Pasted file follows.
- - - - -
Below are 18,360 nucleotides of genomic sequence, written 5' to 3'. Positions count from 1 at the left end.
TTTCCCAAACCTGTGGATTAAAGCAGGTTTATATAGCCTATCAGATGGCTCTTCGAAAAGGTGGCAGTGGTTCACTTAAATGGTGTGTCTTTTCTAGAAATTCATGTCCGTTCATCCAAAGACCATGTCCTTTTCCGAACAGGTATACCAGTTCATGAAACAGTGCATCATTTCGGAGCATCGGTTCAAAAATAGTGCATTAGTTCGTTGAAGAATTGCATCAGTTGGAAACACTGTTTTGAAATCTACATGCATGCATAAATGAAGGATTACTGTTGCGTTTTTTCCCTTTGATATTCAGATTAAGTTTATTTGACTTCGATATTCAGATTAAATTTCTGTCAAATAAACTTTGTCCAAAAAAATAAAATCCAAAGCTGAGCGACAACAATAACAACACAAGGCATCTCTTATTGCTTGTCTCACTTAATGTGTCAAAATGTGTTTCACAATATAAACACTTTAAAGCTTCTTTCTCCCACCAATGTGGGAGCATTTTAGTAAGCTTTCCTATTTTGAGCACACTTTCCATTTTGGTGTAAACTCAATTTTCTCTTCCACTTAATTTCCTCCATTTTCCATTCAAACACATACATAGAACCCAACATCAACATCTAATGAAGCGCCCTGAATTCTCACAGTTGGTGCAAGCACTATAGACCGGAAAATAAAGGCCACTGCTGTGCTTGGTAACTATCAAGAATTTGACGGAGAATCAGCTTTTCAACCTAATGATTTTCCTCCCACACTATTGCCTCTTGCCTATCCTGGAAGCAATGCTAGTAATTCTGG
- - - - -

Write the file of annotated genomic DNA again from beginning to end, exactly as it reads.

Below are 18,360 nucleotides of genomic sequence, written 5' to 3'. Positions count from 1 at the left end.
TTTCCCAAACCTGTGGATTAAAGCAGGTTTATATAGCCTATCAGATGGCTCTTCGAAAAGGTGGCAGTGGTTCACTTAAATGGTGTGTCTTTTCTAGAAATTCATGTCCGTTCATCCAAAGACCATGTCCTTTTCCGAACAGGTATACCAGTTCATGAAACAGTGCATCATTTCGGAGCATCGGTTCAAAAATAGTGCATTAGTTCGTTGAAGAATTGCATCAGTTGGAAACACTGTTTTGAAATCTACATGCATGCATAAATGAAGGATTACTGTTGCGTTTTTTCCCTTTGATATTCAGATTAAGTTTATTTGACTTCGATATTCAGATTAAATTTCTGTCAAATAAACTTTGTCCAAAAAAATAAAATCCAAAGCTGAGCGACAACAATAACAACACAAGGCATCTCTTATTGCTTGTCTCACTTAATGTGTCAAAATGTGTTTCACAATATAAACACTTTAAAGCTTCTTTCTCCCACCAATGTGGGAGCATTTTAGTAAGCTTTCCTATTTTGAGCACACTTTCCATTTTGGTGTAAACTCAATTTTCTCTTCCACTTAATTTCCTCCATTTTCCATTCAAACACATACATAGAACCCAACATCAACATCTAATGAAGCGCCCTGAATTCTCACAGTTGGTGCAAGCACTATAGACCGGAAAATAAAGGCCACTGCTGTGCTTGGTAACTATCAAGAATTTGACGGAGAATCAGCTTTTCAACCTAATGATTTTCCTCCCACACTATTGCCTCTTGCCTATCCTGGAAGCAATGCTAGTAATTCTGG